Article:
Risperidone: This drug is available as tablets, rapid-dissolving tablets, liquid, and injectable forms.5,6 The pharmacokinetics of the oral formulations are similar, with rapid absorption and a 20-hour elimination half-life. A depot injectable form of risperidone is also available (Risperdal Consta). The serum level of this drug is decreased by carbamazepine and increased by fluoxetine and ketoconazole. This drug is dosed once daily, 0.25 to 6 mg/day. Doses above 6 mg/day cause EPS. Renal dysfunction reduces elimination of risperidone by 60%.5,6

Weight gain is a documented adverse effect of risperidone in adolescents diagnosed with schizophrenia.5,6 In one open-label study, 14% of the patients experienced an average weight gain of 9 kg (about 20 lb) during 8 months of risperidone treatment, with much of the weight gain occurring during the first 6 months of treatment. When a patient is taking risperidone, monitoring weight gain and related factors against normal development patterns is recom-mended. Other side effects include hypotension, akathisia, and prolactin elevation. Risperidone should not be used by patients aged >17 years who have been diagnosed with irritability with autistic disorders. This drug and aripiprazole have been used more than other agents for irritability with autistic disorders in children aged 5 to 17 years.5,6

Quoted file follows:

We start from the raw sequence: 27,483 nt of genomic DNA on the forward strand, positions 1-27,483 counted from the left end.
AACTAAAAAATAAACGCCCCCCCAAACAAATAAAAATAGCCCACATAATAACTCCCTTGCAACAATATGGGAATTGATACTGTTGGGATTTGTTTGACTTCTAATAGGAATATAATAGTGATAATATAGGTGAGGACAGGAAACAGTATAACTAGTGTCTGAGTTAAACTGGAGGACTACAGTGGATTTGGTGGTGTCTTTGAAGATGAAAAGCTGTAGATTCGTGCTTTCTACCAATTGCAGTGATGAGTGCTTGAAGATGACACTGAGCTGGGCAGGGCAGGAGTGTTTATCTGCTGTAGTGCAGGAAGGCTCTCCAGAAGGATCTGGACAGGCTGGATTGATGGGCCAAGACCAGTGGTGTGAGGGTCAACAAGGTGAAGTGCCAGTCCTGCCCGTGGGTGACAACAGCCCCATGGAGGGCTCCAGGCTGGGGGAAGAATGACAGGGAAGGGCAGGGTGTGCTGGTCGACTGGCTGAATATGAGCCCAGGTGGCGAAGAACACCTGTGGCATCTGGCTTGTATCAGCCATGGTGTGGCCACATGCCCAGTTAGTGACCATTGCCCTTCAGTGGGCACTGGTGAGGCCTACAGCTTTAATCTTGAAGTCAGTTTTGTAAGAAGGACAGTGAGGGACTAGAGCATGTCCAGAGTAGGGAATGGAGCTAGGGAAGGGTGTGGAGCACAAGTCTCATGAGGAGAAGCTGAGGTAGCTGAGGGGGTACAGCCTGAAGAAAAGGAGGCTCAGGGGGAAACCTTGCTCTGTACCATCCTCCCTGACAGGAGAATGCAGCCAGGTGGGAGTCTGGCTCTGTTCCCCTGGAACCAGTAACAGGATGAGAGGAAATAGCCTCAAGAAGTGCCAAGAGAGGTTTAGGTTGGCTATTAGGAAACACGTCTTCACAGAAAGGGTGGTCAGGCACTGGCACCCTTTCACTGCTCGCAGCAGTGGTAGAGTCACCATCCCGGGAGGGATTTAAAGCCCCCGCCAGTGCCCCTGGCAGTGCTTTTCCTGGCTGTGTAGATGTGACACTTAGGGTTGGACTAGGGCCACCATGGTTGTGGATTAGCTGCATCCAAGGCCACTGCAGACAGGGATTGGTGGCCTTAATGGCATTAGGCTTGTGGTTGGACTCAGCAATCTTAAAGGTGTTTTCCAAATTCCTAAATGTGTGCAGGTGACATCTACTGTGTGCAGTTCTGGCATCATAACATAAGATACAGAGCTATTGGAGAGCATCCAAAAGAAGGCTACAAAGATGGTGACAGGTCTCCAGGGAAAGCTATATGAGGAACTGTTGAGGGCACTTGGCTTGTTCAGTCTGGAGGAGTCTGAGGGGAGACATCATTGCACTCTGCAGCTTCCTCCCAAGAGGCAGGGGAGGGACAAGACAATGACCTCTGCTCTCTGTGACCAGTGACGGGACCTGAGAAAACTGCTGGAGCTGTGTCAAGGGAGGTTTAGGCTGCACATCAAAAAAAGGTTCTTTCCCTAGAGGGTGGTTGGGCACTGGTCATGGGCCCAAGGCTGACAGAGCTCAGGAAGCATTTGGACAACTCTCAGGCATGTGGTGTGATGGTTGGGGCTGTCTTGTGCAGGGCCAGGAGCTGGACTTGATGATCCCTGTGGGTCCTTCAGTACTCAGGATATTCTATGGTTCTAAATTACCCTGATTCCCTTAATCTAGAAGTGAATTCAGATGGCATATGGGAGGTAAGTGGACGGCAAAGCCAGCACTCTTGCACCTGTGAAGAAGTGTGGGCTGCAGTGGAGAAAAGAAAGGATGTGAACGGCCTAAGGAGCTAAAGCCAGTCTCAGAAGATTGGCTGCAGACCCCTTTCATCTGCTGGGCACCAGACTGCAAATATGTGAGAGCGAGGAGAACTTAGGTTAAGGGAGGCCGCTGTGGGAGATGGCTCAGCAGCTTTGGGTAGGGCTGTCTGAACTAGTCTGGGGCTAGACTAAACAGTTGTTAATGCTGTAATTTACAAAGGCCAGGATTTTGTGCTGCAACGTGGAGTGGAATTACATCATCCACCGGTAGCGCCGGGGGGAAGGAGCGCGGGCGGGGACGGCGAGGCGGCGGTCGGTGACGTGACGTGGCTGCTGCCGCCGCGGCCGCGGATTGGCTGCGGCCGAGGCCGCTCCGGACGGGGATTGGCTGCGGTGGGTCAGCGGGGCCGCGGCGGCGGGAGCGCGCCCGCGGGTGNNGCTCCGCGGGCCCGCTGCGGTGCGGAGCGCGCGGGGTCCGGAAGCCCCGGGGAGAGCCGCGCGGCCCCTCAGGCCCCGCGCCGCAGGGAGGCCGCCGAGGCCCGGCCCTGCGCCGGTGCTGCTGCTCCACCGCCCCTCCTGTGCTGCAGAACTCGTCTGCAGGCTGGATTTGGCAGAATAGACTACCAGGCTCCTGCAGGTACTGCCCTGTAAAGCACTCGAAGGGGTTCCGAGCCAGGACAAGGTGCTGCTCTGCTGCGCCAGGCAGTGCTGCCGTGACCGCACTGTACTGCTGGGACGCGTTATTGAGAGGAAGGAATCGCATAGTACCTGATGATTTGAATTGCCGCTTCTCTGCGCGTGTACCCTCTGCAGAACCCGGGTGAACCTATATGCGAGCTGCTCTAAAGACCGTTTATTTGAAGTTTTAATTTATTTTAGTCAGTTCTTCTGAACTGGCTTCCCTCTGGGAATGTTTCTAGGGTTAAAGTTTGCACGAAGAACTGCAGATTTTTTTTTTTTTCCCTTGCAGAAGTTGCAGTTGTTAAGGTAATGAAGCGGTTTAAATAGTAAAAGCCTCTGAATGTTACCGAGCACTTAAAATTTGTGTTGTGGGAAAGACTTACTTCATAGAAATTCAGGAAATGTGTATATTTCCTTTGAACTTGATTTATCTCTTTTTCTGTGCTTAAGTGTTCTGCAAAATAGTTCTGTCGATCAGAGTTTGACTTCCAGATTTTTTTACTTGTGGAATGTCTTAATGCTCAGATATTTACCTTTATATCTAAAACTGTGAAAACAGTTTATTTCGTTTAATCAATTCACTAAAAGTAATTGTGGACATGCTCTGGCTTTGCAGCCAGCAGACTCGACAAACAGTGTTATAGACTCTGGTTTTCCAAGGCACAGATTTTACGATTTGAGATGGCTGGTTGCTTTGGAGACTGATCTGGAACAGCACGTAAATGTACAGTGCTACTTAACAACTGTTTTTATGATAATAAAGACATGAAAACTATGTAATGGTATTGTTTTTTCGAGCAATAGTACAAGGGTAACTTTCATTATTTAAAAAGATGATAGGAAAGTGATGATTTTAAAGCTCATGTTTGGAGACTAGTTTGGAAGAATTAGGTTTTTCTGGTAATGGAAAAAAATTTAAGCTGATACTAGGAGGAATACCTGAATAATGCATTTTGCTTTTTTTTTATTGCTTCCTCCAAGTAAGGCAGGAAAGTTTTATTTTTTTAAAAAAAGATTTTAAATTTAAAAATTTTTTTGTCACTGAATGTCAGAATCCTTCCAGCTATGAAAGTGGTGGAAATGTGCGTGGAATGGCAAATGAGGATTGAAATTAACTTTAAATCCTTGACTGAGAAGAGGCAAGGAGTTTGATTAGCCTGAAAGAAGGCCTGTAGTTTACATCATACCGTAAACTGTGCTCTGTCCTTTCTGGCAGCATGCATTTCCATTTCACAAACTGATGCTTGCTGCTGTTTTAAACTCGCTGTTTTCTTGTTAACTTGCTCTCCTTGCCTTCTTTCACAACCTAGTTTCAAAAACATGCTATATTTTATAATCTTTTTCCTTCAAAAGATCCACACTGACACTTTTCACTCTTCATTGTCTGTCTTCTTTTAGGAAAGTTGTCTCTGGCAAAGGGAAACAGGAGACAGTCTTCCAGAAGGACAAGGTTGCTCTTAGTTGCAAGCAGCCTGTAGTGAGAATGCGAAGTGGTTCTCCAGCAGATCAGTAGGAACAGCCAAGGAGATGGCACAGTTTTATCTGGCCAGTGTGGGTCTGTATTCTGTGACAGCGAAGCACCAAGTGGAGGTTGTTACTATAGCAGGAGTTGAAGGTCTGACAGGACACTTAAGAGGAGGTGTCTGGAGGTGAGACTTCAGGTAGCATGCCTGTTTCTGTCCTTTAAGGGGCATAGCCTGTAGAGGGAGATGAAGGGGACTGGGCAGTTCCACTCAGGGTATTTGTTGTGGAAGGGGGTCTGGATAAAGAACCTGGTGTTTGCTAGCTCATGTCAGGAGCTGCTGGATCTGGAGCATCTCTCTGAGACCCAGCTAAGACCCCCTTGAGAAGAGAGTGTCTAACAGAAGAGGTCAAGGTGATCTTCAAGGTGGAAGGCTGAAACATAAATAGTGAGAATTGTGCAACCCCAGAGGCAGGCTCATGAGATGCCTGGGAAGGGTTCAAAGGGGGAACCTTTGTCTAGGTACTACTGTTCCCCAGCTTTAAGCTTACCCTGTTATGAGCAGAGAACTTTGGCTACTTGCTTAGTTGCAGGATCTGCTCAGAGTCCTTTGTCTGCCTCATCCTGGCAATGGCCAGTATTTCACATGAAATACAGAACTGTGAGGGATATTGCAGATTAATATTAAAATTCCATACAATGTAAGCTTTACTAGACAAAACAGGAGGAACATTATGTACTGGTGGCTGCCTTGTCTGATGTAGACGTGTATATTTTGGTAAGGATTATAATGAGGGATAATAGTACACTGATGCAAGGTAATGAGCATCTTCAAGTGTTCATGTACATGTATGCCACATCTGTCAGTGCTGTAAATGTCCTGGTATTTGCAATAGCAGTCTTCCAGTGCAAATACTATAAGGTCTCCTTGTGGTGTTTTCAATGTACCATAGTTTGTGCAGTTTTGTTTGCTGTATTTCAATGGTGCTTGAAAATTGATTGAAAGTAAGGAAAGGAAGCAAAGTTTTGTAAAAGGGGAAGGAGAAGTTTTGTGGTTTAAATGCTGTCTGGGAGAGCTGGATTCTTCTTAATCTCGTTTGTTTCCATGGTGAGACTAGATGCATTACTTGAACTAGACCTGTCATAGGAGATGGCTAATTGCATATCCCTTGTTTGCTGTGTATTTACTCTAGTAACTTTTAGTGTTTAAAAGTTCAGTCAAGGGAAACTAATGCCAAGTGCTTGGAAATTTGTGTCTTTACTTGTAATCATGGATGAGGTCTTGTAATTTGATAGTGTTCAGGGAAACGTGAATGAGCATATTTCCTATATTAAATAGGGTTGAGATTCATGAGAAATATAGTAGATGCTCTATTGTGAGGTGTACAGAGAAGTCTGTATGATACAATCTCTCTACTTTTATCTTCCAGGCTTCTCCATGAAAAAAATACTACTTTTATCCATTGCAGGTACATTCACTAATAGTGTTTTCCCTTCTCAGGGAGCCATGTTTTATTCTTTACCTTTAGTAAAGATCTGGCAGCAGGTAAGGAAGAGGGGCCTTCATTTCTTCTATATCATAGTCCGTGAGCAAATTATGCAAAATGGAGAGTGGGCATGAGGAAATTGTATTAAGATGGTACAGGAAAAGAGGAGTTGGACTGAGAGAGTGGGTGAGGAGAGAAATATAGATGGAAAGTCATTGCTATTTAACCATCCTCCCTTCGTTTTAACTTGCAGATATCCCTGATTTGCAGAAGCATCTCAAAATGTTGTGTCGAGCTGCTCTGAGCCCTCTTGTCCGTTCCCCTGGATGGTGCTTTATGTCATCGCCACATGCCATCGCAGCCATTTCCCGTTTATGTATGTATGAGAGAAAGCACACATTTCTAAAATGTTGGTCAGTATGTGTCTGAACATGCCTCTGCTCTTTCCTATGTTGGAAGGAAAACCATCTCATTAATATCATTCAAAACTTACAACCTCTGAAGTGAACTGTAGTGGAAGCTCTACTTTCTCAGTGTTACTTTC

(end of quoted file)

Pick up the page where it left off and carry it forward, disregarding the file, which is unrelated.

Aripiprazole: This drug is unique among the SGAs in its pharma-cology and pharmacokinetics, although it is similar in clinical efficacy.7 Aripiprazole acts as a partial agonist at dopamine D2 receptors, a partial agonist at serotonin 5-HT1a receptors, but an antagonist at 5-HT2a and alpha1-adrenergic receptors. It is available as tablets, fast-dissolving tablets, and sterile solution for IM injection. The oral preparations act slowly, but the injectable form shows fast clinical response within 45 minutes. The long elimination half-life gives a steady serum level throughout the day. Many clinicians make dosage adjustment based on the patient’s clinical response. Doses of 2 to 30 mg daily have been adequate for most patients.7

Adverse effects of aripiprazole include headache, insomnia, tremor, and constipation.7 The use of this medication with other antipsychotics is not recommended because the combination of a partial agonist and antagonist leads to unpredictable levels of receptor activity. The incidence of events related to EPS in adults diagnosed with schizophrenia who were being treated with aripiprazole mono-therapy was 13% versus 12% for placebo. In pediatric patients aged 13-17 years who were treated with aripiprazole, the percentage of EPS-related events was 25% versus 7% for placebo.7

Aripiprazole is not indicated as monotherapy for major depressive disorder in any population. This medication can increase the risk of suicidal thinking in children and adolescents.7